Press "Enter" to skip to content

Posts published in “Local government”

Gray Ellis: Family lawyer, transgender man, state Senate District 20 candidate

In his state Senate campaign, Gray Ellis did not land an endorsement from either of Durham’s most influential political action committees.

But the local lawyer hopes that voters will educate themselves on individual candidates, rather than passively voting with a local PAC. 

“The bottom line is I spent my career working with people, not with PACs, not with a political agenda. I’m focused on people, service to people,” said Ellis. 

In Tuesday’s primary, Ellis is running against fellow Democrats Pierce Freelon, a former mayoral candidate and arts organizer, and Natalie Murdock, a Durham Soil and Water Conservation supervisor with work experience in multiple facets of public policy. 

Because it’s extremely unlikely the district will elect a Republican in November, whoever wins will very likely become a state senator. 

Ellis is the first openly transgender man to run for the General Assembly in North Carolina. If elected, he would be the first openly transgender senator in the United States, he says. 

Ellis transitioned seven years ago, at age 40, and experienced no negativity in Durham following this “very public” change in identity, he said. He wants voters to consider all of him.

“I’m a lot of things, I’m a dad and a partner, I’m an attorney, I’m a volunteer, I’m a philanthropist, I just happen to be a trans guy too,” he said.

Gray Ellis speaks at a campaign event. Photo from Gray Ellis for North Carolina State Senate, Facebook

On many issues Ellis aligns with Murdock and Pierce, endorsed by The People’s Alliance and the Committee on the Affairs of Black People, respectively. But one of his major platforms sets him apart: a passion for mental health treatment reform.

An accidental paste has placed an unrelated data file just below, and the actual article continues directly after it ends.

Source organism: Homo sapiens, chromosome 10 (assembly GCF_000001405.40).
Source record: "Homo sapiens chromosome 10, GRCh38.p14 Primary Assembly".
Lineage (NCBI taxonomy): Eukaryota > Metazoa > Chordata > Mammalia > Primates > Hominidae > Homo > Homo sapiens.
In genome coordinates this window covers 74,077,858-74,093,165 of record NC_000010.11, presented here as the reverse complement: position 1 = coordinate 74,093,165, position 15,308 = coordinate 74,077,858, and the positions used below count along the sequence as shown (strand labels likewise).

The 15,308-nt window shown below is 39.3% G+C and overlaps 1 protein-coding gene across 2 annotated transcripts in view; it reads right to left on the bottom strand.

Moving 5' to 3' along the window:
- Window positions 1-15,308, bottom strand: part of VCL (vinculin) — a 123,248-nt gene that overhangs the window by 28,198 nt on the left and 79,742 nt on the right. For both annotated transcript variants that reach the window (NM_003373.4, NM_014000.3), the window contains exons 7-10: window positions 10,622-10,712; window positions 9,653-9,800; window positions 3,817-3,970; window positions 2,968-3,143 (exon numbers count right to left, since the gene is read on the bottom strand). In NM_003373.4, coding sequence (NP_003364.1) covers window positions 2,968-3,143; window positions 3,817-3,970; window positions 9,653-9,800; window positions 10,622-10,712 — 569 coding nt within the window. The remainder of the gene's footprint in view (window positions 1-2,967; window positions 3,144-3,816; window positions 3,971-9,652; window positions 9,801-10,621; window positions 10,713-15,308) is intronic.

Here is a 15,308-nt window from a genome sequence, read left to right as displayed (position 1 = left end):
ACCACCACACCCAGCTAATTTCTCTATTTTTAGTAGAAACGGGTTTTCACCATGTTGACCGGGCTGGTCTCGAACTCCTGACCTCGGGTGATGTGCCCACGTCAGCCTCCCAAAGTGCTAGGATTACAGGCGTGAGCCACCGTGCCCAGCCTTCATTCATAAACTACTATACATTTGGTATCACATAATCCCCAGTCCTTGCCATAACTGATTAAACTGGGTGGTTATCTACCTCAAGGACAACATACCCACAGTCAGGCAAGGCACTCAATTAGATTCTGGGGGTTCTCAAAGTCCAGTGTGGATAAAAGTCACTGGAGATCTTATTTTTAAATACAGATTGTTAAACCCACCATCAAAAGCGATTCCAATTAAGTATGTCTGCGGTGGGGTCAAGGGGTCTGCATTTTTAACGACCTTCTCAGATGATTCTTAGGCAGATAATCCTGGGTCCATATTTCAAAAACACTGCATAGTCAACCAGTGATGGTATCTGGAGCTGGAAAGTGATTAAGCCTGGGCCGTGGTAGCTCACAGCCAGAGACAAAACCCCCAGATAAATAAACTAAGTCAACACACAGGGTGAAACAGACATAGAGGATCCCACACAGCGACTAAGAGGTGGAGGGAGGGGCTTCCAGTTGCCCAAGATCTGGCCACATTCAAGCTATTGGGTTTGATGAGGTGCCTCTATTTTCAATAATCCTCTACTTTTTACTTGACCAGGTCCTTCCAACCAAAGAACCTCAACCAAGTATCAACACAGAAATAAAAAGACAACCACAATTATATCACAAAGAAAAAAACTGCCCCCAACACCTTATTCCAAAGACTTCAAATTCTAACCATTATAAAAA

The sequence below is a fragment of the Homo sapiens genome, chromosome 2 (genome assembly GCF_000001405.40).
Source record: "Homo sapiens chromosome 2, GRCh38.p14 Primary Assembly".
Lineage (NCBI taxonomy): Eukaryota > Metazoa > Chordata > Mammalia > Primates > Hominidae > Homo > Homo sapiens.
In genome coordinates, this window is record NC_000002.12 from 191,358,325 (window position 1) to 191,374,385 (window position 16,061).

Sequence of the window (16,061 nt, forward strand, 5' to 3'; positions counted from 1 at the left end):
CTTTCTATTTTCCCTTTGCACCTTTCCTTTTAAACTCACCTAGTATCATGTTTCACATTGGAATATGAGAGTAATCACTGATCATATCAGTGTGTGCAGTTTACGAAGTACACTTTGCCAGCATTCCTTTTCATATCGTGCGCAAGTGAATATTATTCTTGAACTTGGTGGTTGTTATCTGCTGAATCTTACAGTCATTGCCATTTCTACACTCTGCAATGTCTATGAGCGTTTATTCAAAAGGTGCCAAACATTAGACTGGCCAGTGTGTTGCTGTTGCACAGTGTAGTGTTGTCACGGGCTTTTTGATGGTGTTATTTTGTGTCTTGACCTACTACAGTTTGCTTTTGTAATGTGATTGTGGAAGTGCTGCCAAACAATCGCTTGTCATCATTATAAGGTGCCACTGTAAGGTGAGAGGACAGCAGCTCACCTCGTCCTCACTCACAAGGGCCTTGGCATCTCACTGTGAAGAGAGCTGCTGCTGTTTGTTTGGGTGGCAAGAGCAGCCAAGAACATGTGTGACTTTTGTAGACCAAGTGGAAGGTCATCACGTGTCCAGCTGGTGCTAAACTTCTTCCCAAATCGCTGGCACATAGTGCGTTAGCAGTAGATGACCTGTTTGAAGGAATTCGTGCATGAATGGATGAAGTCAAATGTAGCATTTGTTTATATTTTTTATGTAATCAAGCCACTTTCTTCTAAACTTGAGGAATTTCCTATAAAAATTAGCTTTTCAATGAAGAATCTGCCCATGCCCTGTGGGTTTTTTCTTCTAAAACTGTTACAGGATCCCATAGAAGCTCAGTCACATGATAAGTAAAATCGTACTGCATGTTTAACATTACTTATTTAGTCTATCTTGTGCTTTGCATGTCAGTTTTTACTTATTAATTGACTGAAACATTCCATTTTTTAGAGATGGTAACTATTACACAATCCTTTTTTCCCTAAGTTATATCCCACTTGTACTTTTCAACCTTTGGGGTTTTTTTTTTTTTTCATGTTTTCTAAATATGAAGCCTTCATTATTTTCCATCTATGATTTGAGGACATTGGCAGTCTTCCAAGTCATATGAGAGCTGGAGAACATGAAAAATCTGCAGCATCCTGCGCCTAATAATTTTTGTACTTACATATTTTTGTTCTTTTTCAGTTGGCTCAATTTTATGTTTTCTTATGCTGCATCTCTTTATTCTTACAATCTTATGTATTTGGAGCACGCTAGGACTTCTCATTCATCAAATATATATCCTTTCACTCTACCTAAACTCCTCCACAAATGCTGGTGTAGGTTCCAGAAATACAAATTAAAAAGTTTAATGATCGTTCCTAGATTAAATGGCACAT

As a family law attorney, Ellis said that he often sees “families falling apart” because one or more of the members has a mental health issue and they do not have adequate access to treatment. 

“Not only am I seeing that in my day-to-day practice, but I’ve dealt with that in my own extended family, having grown up with someone who has significant mental illness,” said Ellis, who grew up in Columbus County and has lived in Durham for over 20 years. “We need to make it a state priority.”

Ellis often says: “I am someone who believes we have a lot more in common than we do different.” In the North Carolina General Assembly, he could work with Republican lawmakers to get legislation passed, he said. 

Despite recent resistance to gun-control legislation in the GOP-controlled state legislature, Ellis said he thinks he could find support on both sides of the aisle for common-sense gun legislation. Mandatory safety training for gun buyers, broader background checks, registering guns, red-flag laws, and banning assault rifles are all necessary, he said.

Ellis was endorsed by the Victory Fund, a national organization dedicated to electing openly LGBTQ people, as well as LEAP Forward and Durham’s Partners Against Crime.